It was surprising that ZIPSER did not inquire at all about the literary scene in Leipzig.
I had casual conversations with Ms. [blacked out] and her husband. She speaks very good German, he does not. Before coming to Berlin, both were at the USA Embassy in Vienna. Both seemed not to know anything about GDR literature. One indication of that is the fact that the conversation was only about the weather, Berlin and the surrounding area, and about him [blacked out] speaking to the police in front of the Embassy. Questions about cultural policy and politics did not enter into the discussion at all.
Also the question for SCHEIBNER, whether he too is a writer, provided evidence of ignorance.
STADE and his wife showed up at around 7:30 p.m., [blacked out]. He brought along his book-novel which, as far as I was able to learn, is going to be published first in the FRG. STADE did not clarify the circumstances. [It was highly unusual for a literary work by an East German writer to appear in print in West Germany prior to its publication in East Germany. Fries was surely eager to learn more about this development.]
PLENZDORF and I were in agreement and surprised by the invitation on short notice. It did not make sense, and [the reception] went off in the typical Anglo-Saxon short-winded way.
I found out that Christa and Gerhard WOLF and the editor SCHUCH from Henschel Publishing House had been invited. The reasons why they did not attend are not known. With these persons, the invitees would have been GDR citizens who have spent time in the USA in recent years.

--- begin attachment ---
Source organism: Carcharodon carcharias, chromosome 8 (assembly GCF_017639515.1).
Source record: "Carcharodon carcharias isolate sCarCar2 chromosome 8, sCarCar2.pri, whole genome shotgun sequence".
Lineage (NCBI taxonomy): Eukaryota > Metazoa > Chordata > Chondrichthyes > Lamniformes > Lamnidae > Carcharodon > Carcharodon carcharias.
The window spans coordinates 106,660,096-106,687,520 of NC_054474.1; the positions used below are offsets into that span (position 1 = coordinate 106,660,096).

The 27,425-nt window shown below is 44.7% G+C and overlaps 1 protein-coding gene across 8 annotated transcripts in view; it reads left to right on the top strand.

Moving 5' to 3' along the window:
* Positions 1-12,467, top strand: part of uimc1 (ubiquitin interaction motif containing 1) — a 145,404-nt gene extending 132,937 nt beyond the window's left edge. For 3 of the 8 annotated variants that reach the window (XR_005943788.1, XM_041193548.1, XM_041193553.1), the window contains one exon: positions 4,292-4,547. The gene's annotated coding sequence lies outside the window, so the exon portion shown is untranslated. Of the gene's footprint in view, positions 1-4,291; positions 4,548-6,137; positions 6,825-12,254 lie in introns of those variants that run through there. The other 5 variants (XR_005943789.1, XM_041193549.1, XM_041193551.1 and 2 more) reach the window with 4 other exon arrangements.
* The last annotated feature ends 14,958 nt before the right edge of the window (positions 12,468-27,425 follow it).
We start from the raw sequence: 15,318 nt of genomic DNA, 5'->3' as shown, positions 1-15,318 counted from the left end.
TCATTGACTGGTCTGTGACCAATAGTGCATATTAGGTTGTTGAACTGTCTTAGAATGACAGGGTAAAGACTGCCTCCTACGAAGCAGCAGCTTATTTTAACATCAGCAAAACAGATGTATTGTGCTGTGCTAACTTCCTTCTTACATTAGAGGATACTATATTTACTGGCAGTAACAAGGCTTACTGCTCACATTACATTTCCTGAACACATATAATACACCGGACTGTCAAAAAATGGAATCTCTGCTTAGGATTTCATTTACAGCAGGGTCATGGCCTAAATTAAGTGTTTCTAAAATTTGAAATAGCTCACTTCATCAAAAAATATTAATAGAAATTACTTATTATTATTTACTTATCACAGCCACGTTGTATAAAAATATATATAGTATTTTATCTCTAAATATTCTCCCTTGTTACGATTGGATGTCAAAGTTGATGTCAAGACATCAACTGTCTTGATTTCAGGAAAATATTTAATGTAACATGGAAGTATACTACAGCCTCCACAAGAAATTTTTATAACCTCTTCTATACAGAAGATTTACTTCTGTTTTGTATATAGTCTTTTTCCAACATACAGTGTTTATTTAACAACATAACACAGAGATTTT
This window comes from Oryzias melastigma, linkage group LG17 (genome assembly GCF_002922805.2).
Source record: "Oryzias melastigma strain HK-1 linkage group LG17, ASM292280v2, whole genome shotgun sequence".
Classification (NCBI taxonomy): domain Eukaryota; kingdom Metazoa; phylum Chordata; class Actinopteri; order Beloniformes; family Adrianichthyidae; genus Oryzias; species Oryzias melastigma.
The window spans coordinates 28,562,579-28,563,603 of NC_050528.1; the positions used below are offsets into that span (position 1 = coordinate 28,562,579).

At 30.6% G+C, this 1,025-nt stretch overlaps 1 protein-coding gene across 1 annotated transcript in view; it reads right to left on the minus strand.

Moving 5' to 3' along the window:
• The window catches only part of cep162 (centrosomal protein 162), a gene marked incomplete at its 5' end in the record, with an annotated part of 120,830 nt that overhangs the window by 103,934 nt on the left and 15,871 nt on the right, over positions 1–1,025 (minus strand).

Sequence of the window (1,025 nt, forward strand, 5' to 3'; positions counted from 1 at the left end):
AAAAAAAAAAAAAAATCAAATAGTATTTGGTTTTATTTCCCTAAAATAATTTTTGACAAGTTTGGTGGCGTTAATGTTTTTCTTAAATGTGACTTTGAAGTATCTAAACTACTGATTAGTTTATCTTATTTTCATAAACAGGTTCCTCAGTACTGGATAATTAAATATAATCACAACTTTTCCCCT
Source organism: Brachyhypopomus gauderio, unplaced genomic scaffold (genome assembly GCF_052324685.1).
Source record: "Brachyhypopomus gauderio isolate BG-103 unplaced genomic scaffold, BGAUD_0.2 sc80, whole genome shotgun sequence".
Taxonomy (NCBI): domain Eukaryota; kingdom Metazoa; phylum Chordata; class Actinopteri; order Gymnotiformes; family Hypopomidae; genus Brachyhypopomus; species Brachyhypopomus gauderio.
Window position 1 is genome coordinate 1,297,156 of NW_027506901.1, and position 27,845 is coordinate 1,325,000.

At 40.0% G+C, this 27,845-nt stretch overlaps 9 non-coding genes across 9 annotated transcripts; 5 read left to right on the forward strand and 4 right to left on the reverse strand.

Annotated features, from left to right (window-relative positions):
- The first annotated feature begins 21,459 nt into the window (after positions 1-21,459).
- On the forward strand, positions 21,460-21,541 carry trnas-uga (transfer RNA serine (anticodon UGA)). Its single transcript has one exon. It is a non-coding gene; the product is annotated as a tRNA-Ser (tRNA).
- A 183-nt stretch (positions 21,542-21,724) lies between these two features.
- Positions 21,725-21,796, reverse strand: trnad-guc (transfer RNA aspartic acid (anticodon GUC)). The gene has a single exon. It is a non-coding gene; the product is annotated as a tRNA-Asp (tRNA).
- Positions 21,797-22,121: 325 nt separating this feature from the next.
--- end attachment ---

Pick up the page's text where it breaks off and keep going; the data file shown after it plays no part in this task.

ZIPSER’s purpose for being in the GDR is unclear.
Presumably he is not here of his own accord, otherwise he would have visited Berlin and not the fair in Leipzig.
The literary scene in Berlin has more to offer than Leipzig’s.
It was surprising that he turned down invitations to Berlin and, on the other hand, did not inquire at all about the literary scene in Leipzig.
The IM attended the reception, as instructed. The reporting has not been checked; there is no reason to doubt its veracity.
Protection of the [confidential] source must be guaranteed.
On March 9, the next day, a shorter version of the above report was sent as a telegram to the Ministry for State Security in Berlin. The telegram is addressed as follows:
Sender:Regional Headquarters Frankfurt (O), Department XX
Recipients:Ministry for State Security Main Department XX,
Director, and Ministry for State Security Main,
Department XX/7, Director
While the information in the two reports is basically the same, the conclusion of the telegram is different; it mentions the informant Fries by name.
Plenzdorf and Fries were unable to figure out the objective of the reception; both were amazed by the invitation on short notice and the superficiality of the evening.